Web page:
A dinner party for a small group of women to come together in a warm, comfortable environment to learn about incorporating cycling in their lives, followed by the distribution of educational materials and the facilitation of a discussion covering the ins and outs of bicycling: $970 (includes educational materials, meeting-space rental, food, drink, and staff time)
An interactive workshop focused on a specific issue related to daily bicycling, like gear essentials, bike maintenance, self-defense and cycling, cycling with kids, or running errands by bike: $950 (includes League Certified Instructor fees, meeting-space rental, light refreshments, and staff time)
A group ride that demonstrates safety and etiquette tips for city biking and allows women to apply what they’ve discussed in dinner parties and workshops–as well as refine practical skills like integrating cycling with Metro and Metrobus trips, identifying best routes, and locking bikes: $950 (includes ride insurance, light refreshments, and staff time)
A final, proper, celebration to honor the impact that Roll Models and Women & Bicycles participants have and will have in their communities and personal lives: $1,000 (includes it’s a party and there’s no reason not to go big)
That’s not all, of course. We’ll want to have swag on hand for Women & Bicycles participants–think highly visible stickers, T-shirts, banners, and buttons–and there will also be a launch party. But those figures above should give you a better idea of how your dollars will be used.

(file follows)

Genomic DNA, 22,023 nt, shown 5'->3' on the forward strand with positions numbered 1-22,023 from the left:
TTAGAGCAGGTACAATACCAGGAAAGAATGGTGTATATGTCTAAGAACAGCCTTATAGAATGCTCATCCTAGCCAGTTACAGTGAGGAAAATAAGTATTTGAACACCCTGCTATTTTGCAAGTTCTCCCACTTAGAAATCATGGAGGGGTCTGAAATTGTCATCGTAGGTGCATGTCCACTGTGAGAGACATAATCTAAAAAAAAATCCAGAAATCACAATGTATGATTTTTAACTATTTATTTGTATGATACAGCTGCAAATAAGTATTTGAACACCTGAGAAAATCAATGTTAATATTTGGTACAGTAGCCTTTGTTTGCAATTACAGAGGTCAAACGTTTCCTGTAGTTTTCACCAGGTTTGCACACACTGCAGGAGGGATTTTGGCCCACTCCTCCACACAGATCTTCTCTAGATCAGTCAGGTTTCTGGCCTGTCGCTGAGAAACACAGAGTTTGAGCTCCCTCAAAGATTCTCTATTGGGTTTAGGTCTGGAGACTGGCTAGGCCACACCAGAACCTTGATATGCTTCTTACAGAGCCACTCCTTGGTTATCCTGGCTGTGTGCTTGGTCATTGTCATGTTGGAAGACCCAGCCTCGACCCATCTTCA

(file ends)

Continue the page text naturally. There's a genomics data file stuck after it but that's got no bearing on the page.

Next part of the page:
Remember that if you donate now through the end of the year, your donation will be matched up to a total of $4,000. So help us reach that match maximum by donating today.
Following an incredibly fun Hains Point century ride on Saturday, we were able to announce that, thanks a generous program supporter, donations to the WABA Women & Bicycles program through the end of the year will be matched up to a total of $4,000.
This means that, in the next five days, we need your contribution. You can donate to the program, which will aim to get more D.C.-area women on bikes, here.
Why is getting more women on bikes a critical cause?
- In 2012, women represented just 22.7 percent of cyclists on the road in D.C. According to DDOT, that’s a slight drop since 2011.